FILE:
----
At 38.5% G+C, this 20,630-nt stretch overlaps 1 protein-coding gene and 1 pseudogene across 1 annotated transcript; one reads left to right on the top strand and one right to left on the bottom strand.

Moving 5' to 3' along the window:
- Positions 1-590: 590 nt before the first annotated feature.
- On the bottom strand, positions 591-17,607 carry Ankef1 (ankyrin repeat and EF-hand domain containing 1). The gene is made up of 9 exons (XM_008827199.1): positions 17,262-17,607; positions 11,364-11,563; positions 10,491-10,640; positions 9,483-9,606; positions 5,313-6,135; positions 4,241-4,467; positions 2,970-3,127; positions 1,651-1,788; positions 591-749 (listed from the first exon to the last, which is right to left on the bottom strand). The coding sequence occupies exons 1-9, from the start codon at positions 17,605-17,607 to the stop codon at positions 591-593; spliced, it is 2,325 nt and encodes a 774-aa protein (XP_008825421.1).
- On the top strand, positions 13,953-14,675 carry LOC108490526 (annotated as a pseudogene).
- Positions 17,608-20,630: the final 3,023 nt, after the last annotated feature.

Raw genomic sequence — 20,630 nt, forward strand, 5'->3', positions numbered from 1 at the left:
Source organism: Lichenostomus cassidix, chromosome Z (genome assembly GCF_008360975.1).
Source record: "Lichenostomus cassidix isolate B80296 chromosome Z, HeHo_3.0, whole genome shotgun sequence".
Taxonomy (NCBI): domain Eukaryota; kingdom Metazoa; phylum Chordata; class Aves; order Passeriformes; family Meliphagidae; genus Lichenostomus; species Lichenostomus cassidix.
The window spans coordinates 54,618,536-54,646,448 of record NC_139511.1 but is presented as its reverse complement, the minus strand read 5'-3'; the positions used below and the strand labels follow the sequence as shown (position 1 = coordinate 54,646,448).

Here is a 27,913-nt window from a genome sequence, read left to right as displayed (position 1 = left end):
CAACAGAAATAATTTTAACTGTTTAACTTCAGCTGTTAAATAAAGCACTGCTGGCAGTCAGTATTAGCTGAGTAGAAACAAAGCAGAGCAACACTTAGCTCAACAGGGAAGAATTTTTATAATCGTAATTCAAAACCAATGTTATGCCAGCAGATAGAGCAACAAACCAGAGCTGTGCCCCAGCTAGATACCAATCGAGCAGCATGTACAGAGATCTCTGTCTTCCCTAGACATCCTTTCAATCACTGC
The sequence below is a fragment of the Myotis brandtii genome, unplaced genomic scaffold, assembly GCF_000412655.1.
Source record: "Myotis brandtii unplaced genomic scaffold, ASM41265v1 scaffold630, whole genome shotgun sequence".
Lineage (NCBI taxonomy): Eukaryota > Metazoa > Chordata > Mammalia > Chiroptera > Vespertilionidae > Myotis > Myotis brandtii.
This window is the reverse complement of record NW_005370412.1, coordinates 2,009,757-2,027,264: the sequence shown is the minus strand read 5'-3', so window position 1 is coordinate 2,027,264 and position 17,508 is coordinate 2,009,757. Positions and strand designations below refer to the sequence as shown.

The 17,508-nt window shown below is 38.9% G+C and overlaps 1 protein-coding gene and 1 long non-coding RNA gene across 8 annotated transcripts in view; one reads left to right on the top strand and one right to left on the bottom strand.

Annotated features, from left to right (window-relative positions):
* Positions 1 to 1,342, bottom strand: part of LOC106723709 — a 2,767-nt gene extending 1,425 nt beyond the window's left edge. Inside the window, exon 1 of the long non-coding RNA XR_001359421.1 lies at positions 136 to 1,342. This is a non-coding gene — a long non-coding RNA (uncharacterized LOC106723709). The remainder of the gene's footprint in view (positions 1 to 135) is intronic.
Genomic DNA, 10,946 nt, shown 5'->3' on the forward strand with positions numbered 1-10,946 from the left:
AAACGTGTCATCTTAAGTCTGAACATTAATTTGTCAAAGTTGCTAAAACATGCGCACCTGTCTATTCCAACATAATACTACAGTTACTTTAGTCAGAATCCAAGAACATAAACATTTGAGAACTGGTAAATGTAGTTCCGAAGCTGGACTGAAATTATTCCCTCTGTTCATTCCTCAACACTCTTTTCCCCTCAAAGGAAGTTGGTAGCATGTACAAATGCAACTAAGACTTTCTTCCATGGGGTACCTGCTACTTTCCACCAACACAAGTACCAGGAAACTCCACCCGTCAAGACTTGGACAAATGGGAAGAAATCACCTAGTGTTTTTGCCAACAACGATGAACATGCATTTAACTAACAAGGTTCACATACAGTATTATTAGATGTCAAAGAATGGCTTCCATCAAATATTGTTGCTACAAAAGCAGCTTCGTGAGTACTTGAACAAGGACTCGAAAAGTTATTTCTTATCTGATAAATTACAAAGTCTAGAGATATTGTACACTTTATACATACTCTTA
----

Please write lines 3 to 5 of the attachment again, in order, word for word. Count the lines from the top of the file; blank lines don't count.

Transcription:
- Positions 1-590: 590 nt before the first annotated feature.
- On the bottom strand, positions 591-17,607 carry Ankef1 (ankyrin repeat and EF-hand domain containing 1). The gene is made up of 9 exons (XM_008827199.1): positions 17,262-17,607; positions 11,364-11,563; positions 10,491-10,640; positions 9,483-9,606; positions 5,313-6,135; positions 4,241-4,467; positions 2,970-3,127; positions 1,651-1,788; positions 591-749 (listed from the first exon to the last, which is right to left on the bottom strand). The coding sequence occupies exons 1-9, from the start codon at positions 17,605-17,607 to the stop codon at positions 591-593; spliced, it is 2,325 nt and encodes a 774-aa protein (XP_008825421.1).
- On the top strand, positions 13,953-14,675 carry LOC108490526 (annotated as a pseudogene).